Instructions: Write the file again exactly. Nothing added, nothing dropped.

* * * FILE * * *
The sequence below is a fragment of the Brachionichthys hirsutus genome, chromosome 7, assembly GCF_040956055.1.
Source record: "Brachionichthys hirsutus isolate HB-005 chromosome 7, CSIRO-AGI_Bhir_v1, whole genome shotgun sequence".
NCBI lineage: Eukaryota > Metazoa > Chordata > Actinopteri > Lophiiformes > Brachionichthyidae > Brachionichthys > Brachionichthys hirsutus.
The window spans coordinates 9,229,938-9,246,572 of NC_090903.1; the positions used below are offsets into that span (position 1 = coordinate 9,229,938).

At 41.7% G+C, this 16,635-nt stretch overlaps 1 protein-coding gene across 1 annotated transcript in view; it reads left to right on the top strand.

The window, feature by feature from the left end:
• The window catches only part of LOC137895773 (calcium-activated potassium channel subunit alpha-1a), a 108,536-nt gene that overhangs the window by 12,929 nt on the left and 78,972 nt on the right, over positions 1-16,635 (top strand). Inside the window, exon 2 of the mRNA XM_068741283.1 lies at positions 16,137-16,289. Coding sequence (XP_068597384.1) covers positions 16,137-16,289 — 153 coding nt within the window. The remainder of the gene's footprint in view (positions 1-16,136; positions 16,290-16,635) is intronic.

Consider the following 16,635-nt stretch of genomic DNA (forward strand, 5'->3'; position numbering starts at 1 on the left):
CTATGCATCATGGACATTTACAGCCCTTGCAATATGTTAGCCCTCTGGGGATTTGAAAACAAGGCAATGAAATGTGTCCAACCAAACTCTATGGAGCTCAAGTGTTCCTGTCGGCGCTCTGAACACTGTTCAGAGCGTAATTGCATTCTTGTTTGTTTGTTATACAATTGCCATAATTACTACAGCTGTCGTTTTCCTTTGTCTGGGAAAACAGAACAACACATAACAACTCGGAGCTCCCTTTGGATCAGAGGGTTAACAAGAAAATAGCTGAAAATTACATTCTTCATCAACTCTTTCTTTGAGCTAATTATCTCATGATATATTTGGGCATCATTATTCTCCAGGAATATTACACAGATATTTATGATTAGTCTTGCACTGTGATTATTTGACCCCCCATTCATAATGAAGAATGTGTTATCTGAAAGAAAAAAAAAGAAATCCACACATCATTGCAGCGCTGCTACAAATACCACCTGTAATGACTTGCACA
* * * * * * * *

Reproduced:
The sequence below is a fragment of the Brachionichthys hirsutus genome, chromosome 7, assembly GCF_040956055.1.
Source record: "Brachionichthys hirsutus isolate HB-005 chromosome 7, CSIRO-AGI_Bhir_v1, whole genome shotgun sequence".
NCBI lineage: Eukaryota > Metazoa > Chordata > Actinopteri > Lophiiformes > Brachionichthyidae > Brachionichthys > Brachionichthys hirsutus.
The window spans coordinates 9,229,938-9,246,572 of NC_090903.1; the positions used below are offsets into that span (position 1 = coordinate 9,229,938).

At 41.7% G+C, this 16,635-nt stretch overlaps 1 protein-coding gene across 1 annotated transcript in view; it reads left to right on the top strand.

The window, feature by feature from the left end:
• The window catches only part of LOC137895773 (calcium-activated potassium channel subunit alpha-1a), a 108,536-nt gene that overhangs the window by 12,929 nt on the left and 78,972 nt on the right, over positions 1-16,635 (top strand). Inside the window, exon 2 of the mRNA XM_068741283.1 lies at positions 16,137-16,289. Coding sequence (XP_068597384.1) covers positions 16,137-16,289 — 153 coding nt within the window. The remainder of the gene's footprint in view (positions 1-16,136; positions 16,290-16,635) is intronic.

Consider the following 16,635-nt stretch of genomic DNA (forward strand, 5'->3'; position numbering starts at 1 on the left):
CTATGCATCATGGACATTTACAGCCCTTGCAATATGTTAGCCCTCTGGGGATTTGAAAACAAGGCAATGAAATGTGTCCAACCAAACTCTATGGAGCTCAAGTGTTCCTGTCGGCGCTCTGAACACTGTTCAGAGCGTAATTGCATTCTTGTTTGTTTGTTATACAATTGCCATAATTACTACAGCTGTCGTTTTCCTTTGTCTGGGAAAACAGAACAACACATAACAACTCGGAGCTCCCTTTGGATCAGAGGGTTAACAAGAAAATAGCTGAAAATTACATTCTTCATCAACTCTTTCTTTGAGCTAATTATCTCATGATATATTTGGGCATCATTATTCTCCAGGAATATTACACAGATATTTATGATTAGTCTTGCACTGTGATTATTTGACCCCCCATTCATAATGAAGAATGTGTTATCTGAAAGAAAAAAAAAGAAATCCACACATCATTGCAGCGCTGCTACAAATACCACCTGTAATGACTTGCACA